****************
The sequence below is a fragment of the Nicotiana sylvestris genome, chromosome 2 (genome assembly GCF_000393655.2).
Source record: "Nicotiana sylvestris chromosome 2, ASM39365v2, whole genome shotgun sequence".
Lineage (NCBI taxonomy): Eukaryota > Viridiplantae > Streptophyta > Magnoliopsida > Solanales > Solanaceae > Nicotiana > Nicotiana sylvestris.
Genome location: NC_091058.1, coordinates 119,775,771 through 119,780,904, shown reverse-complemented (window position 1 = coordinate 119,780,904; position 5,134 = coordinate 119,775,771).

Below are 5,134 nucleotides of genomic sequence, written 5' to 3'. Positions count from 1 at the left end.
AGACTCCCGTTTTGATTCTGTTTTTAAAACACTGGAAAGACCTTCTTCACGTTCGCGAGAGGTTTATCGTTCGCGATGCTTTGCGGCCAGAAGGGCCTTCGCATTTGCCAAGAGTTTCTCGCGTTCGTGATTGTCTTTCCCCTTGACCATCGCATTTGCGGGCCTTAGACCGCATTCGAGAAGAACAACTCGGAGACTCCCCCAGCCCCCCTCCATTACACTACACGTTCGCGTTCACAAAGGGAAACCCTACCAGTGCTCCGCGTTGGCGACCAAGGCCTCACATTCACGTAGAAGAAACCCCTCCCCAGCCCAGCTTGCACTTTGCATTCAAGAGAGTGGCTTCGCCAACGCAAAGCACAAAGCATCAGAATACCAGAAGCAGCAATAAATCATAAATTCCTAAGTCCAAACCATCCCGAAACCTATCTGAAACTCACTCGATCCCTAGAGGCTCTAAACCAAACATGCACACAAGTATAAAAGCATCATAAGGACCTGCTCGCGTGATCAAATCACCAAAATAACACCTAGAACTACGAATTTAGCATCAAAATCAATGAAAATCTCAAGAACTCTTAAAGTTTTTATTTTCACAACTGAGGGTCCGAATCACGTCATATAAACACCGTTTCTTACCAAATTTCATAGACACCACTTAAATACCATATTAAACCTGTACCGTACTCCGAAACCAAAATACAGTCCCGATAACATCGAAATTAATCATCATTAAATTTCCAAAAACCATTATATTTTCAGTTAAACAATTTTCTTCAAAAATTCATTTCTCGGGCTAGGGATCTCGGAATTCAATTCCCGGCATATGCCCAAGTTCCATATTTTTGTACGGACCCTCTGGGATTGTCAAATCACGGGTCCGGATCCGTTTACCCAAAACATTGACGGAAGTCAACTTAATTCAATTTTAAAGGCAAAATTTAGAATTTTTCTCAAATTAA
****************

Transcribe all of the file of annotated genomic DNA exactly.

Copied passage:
The sequence below is a fragment of the Nicotiana sylvestris genome, chromosome 2 (genome assembly GCF_000393655.2).
Source record: "Nicotiana sylvestris chromosome 2, ASM39365v2, whole genome shotgun sequence".
Lineage (NCBI taxonomy): Eukaryota > Viridiplantae > Streptophyta > Magnoliopsida > Solanales > Solanaceae > Nicotiana > Nicotiana sylvestris.
Genome location: NC_091058.1, coordinates 119,775,771 through 119,780,904, shown reverse-complemented (window position 1 = coordinate 119,780,904; position 5,134 = coordinate 119,775,771).

Below are 5,134 nucleotides of genomic sequence, written 5' to 3'. Positions count from 1 at the left end.
AGACTCCCGTTTTGATTCTGTTTTTAAAACACTGGAAAGACCTTCTTCACGTTCGCGAGAGGTTTATCGTTCGCGATGCTTTGCGGCCAGAAGGGCCTTCGCATTTGCCAAGAGTTTCTCGCGTTCGTGATTGTCTTTCCCCTTGACCATCGCATTTGCGGGCCTTAGACCGCATTCGAGAAGAACAACTCGGAGACTCCCCCAGCCCCCCTCCATTACACTACACGTTCGCGTTCACAAAGGGAAACCCTACCAGTGCTCCGCGTTGGCGACCAAGGCCTCACATTCACGTAGAAGAAACCCCTCCCCAGCCCAGCTTGCACTTTGCATTCAAGAGAGTGGCTTCGCCAACGCAAAGCACAAAGCATCAGAATACCAGAAGCAGCAATAAATCATAAATTCCTAAGTCCAAACCATCCCGAAACCTATCTGAAACTCACTCGATCCCTAGAGGCTCTAAACCAAACATGCACACAAGTATAAAAGCATCATAAGGACCTGCTCGCGTGATCAAATCACCAAAATAACACCTAGAACTACGAATTTAGCATCAAAATCAATGAAAATCTCAAGAACTCTTAAAGTTTTTATTTTCACAACTGAGGGTCCGAATCACGTCATATAAACACCGTTTCTTACCAAATTTCATAGACACCACTTAAATACCATATTAAACCTGTACCGTACTCCGAAACCAAAATACAGTCCCGATAACATCGAAATTAATCATCATTAAATTTCCAAAAACCATTATATTTTCAGTTAAACAATTTTCTTCAAAAATTCATTTCTCGGGCTAGGGATCTCGGAATTCAATTCCCGGCATATGCCCAAGTTCCATATTTTTGTACGGACCCTCTGGGATTGTCAAATCACGGGTCCGGATCCGTTTACCCAAAACATTGACGGAAGTCAACTTAATTCAATTTTAAAGGCAAAATTTAGAATTTTTCTCAAATTAA